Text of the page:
DNA-based Noninvasive Prenatal Testing for Fetal Aneuploidy

28 April 2015

This College communiqué on DNA-based Noninvasive Prenatal Testing for Fetal Aneuploidy reflects emerging clinical and scientific advances as of the date issued and is subject to change.

Noninvasive Prenatal Testing (NIPT) is a test which uses cell-free fetal DNA of placental origin in maternal serum to screen for fetal aneuploidy.

In the past three years, multiple independent studies have demonstrated the clinical validity of maternal plasma DNA sequencing for the detection of fetal trisomy 21 in high-risk women.1-10 DNA-based NIPT is a highly accurate screening method for trisomy 21 with an overall sensitivity of 99.5% and specificity of 99.8%. 11

However, NIPT is not a diagnostic test and abnormal results still require confirmation with an invasive test such as amniocentesis or CVS.

NIPT is now commercially available in Australia and New Zealand via several overseas-based laboratories. Preliminary estimates indicate that over 2000 Australian women have already chosen to have NIPT since its local introduction in late 2012. All current labs routinely combine testing for trisomy 21 with testing for trisomy 18 and trisomy 13. They also offer optional fetal gender and sex chromosome aneuploidy testing. There are no studies directly comparing the different NIPT assays with each other but published data show similar test performances for trisomy 21 alone. At present, aneuploidy screening with NIPT has significant direct costs to the patient (at least $500-900 at the time of publication) and has a long turn-around time (taking approximately 10-14 days to return results).  There is currently no Medicare funding or private health insurance rebate for this test.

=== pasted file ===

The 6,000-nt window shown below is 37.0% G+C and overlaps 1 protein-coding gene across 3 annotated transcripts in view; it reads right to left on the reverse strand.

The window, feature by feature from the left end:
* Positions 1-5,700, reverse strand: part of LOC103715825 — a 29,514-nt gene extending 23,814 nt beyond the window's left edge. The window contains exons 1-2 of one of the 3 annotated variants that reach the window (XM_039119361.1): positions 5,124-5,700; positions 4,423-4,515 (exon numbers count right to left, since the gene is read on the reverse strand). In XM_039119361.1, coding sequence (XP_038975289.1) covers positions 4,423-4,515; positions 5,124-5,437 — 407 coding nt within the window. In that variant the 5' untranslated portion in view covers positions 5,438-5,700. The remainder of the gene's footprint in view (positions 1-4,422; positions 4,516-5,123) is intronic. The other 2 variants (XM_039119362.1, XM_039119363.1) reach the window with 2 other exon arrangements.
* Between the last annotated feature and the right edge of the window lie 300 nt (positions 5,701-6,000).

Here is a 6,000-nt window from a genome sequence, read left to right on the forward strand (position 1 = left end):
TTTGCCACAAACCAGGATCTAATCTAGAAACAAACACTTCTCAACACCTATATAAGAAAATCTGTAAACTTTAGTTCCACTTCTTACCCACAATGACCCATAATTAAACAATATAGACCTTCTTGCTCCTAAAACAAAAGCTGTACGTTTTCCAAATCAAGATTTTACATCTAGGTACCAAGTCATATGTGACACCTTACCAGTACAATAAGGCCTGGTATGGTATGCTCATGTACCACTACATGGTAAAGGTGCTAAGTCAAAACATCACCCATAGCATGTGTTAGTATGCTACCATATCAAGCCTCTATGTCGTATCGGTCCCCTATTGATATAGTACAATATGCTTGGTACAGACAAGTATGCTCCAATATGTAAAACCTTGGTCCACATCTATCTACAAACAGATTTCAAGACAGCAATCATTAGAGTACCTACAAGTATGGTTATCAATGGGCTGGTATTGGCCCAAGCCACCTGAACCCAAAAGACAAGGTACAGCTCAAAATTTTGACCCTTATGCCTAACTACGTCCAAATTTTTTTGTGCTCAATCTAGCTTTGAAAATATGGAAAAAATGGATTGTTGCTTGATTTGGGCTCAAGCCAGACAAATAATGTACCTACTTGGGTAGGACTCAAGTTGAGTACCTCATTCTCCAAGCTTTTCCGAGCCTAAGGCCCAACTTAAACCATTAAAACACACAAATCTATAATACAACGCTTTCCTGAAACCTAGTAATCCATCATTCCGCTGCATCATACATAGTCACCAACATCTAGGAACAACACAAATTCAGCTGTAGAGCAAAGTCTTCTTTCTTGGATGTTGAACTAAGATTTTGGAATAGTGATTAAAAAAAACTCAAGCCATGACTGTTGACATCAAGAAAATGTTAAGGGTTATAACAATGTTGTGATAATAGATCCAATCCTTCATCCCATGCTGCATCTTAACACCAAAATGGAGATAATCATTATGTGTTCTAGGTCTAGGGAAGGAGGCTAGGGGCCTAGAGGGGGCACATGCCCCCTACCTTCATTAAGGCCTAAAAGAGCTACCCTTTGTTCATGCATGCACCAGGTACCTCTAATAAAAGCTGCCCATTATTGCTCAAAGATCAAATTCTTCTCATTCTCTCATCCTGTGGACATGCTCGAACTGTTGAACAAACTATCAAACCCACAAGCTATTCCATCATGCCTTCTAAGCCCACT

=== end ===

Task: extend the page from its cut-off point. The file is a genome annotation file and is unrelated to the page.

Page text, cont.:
The use of NIPT as an advanced screening test for trisomy 21 in high risk women has been endorsed by several professional bodies.12,13 Data have recently emerged suggesting equal test performance of NIPT as a primary screening test for trisomy 21 in average risk women.14-16 The most appropriate implementation strategy for NIPT in the Australian context is still to be determined.11 Presently, combined first trimester screening with nuchal translucency measurement and serum markers remains an acceptable standard of care in high risk or average risk women. NIPT is an option for those women who are able to self-fund their testing, after appropriate pre-test genetic counselling.

Pre-test counselling should include a discussion on the limitations of the test, including its inability to detect atypical chromosome abnormalities. Pre-test counselling should also include informed decision making regarding the optional testing for fetal gender and sex chromosome aneuploidy. All women with an abnormal result on NIPT should have genetic counseling and be offered invasive testing for confirmation of the diagnosis.

Due to the public awareness of this technology and widespread advertising, many of the consultations regarding NIPT are likely to be initiated by pregnant women themselves. The College does not support direct-to-consumer marketing of prenatal tests for fetal abnormalities, including NIPT. Prenatal screening tests are best implemented in the context of a therapeutic relationship and a comprehensive program that co-ordinates pre-test counselling, testing, post-test interpretation, support during decision-making, and where indicated, follow-up consultations and diagnostic testing.